Jinyoung Jinyoung Kim holds a bachelor's degree in fine arts from OCAD University in Toronto and a master's degree from Concordia University in Montréal, where she now teaches photography. She has exhibited her work at Momenta – Biennale de l'image 2017, Volta Bâle 2018, Papier 18 & 19, VENDU—SOLD, and in galleries in Canada: Leonard & Bina Ellen Art Gallery (Montréal), VU Photo (Québec), Galerie 101 (Ottawa), Maison de la culture Frontenac (Montréal), Espace Cercle Carré (Montréal), and abroad at the Focus Photography Festival in Mumbai, India. Jinyoung Kim was a finalist for the Prix Pierre-Ayot 2019 and a finalist for the Claudine and Stephen Bronfman Fellowship in Contemporary Art in 2014. She also received the Roloff Beny Foundation Fellowship in Photography. ESSE and Vie des arts magazines and La Presse and Le Devoir have devoted many articles to her. Her works are found in the collections of the Ville de Montréal, Hydro-Québec and in numerous private collections.
A video portrait of Jinyoung Kim
The MNBAQ has produced a video brief in Jinyoung Kim's Montréal workshop to publicize the artist and her work. The report, disseminated on the MNBAQ's social networks in conjunction with the announcement that she is the second winner of the Prix Lynne-Cohen, highlights her artistic approach and presents a selection of works that illustrate her career in recent years. To view: https://youtu.be/0UBM0FgbVqY
Lynne Cohen, impressive and inspiring in equal measure
Lynne Cohen is certainly one of the most respected contemporary photographers in Canada, whose renown extends to the United States and Europe. She was born in 1944 in Racine, Wisconsin. Following a year of study at the prestigious Slade School of Fine Art at University College London, in 1967 she obtained a bachelor's degree in science from the University of Wisconsin, and in 1969, a master's degree in visual arts from Eastern Michigan University. She settled in Canada in 1973, where she lived until her death in 2014. She first lived and worked in Ottawa for 30 years, where she taught at the University of Ottawa and assiduously pursued her artistic practice. In 2003 she moved to Montréal.
Throughout her rich, diverse career, Lynne Cohen devoted herself to the photography of interior spaces, which she captured as they appeared to her, without intervention or staging. The singularity of her work lies in the choice of spaces usually devoid of human presence and usually out of sight. Classrooms, science laboratories, thermal establishments and military facilities are all complex, inaccessible environments that she thus makes visible to measure their strangeness.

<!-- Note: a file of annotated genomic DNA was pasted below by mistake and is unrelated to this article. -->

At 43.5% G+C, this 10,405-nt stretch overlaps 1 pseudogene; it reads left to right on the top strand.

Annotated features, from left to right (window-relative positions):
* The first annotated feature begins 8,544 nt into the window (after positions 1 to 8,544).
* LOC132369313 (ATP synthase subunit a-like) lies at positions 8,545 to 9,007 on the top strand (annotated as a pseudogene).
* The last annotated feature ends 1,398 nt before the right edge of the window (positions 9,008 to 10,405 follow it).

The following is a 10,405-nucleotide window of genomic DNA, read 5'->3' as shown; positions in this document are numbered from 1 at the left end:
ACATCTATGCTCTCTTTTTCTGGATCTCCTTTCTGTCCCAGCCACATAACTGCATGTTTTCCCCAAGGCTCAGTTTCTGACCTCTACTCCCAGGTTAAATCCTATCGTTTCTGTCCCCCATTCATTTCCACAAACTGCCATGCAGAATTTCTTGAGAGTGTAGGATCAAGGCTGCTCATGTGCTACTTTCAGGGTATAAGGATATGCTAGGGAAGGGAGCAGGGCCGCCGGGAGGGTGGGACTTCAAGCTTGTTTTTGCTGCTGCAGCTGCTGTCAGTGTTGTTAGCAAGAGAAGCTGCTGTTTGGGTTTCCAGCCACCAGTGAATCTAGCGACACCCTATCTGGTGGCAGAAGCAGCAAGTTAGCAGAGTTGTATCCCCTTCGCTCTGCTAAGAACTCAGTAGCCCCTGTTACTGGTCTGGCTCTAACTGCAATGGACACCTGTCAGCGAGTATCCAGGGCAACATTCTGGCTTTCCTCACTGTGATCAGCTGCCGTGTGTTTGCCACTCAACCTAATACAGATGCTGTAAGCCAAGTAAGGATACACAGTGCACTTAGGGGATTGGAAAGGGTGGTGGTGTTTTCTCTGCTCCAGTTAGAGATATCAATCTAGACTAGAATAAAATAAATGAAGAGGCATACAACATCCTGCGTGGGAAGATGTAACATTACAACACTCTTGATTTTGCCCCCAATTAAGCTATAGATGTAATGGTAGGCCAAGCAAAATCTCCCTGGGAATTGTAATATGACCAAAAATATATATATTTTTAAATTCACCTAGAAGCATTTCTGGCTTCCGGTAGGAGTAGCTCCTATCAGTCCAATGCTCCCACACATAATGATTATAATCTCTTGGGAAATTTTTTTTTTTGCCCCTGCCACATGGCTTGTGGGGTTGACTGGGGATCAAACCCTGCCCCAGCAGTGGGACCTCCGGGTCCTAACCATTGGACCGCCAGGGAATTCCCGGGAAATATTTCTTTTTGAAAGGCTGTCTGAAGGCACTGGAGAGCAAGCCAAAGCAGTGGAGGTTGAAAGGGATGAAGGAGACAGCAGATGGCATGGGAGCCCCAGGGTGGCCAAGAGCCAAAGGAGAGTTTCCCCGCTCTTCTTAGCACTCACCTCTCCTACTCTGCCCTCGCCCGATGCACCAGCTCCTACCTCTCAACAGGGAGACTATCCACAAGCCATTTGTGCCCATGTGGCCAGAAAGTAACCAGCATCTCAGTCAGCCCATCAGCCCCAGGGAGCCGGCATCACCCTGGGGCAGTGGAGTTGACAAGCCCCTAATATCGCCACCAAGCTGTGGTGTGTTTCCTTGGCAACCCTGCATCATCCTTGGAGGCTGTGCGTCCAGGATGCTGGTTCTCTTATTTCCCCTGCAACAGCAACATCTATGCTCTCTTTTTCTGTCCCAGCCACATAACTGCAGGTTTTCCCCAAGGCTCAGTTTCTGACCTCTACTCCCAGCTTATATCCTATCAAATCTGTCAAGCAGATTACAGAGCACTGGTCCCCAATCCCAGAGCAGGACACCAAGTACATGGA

Lynne Cohen participated in numerous solo and group exhibitions the world over. Moreover, major retrospectives offered in-depth analyses of her artistic career, including the exhibition that the National Gallery of Canada organized in 2001, which toured Canada and France; and the recent exhibition organized by the Fundación MAPFRE in Madrid in 2014, presented at the Sala Vimcorsa in Córdoba and at the Sala Rekalde in Bilbao. Her work is found in nearly 50 public collections, including those of the National Gallery of Canada, the Australian Art Gallery, the Bibliothèque nationale de France, the Art Institute of Chicago, the Metropolitan Museum in New York, the Art Gallery of Ontario, and the Musée national des beaux-arts du Québec. Lynne Cohen received a number of distinctions during her prolific career, including the Governor General's Award, the highest distinction granted for excellence in the visual arts and the media arts, and the first Scotiabank Photography Award, which highlighted the artist's outstanding contribution both to the advancement of her discipline and to raising its profile.
Located in the heart of the National Battlefields Park, one of the world's most prestigious urban parks, the Musée national des beaux-arts du Québec is a unique museum complex bringing together art, architecture and nature. The museum's vast collection, comprised of over 38,000 works created since the 17th century, is showcased throughout four distinct pavilions. Paintings, sculptures, drawings, photographs, and prints are shown in various exhibitions in the historic art pavilion, while works from major artists Jean Paul Lemieux, Alfred Pellan, Fernand Leduc and Jean-Paul Riopelle adorn the modern art pavilion. The Pierre Lassonde pavilion, inaugurated in June 2016, highlights the collection of contemporary Quebec art from 1960 onward including Inuit art, decorative art and design. The central pavilion, with its glass pyramid, links the four pavilions together and offers a discovery area for children. mnbaq.org
The MNBAQ's Foundation
The MNBAQ's Foundation headed a major fundraising campaign dedicated in large part to the construction of the Pierre Lassonde pavilion. Its mission is to contribute to the museum's development by enriching its collections, diversifying the exhibitions offered and increasing accessibility to its program of educational and cultural activities. fmnbaq.org
SOURCE Musée national des beaux-arts du Québec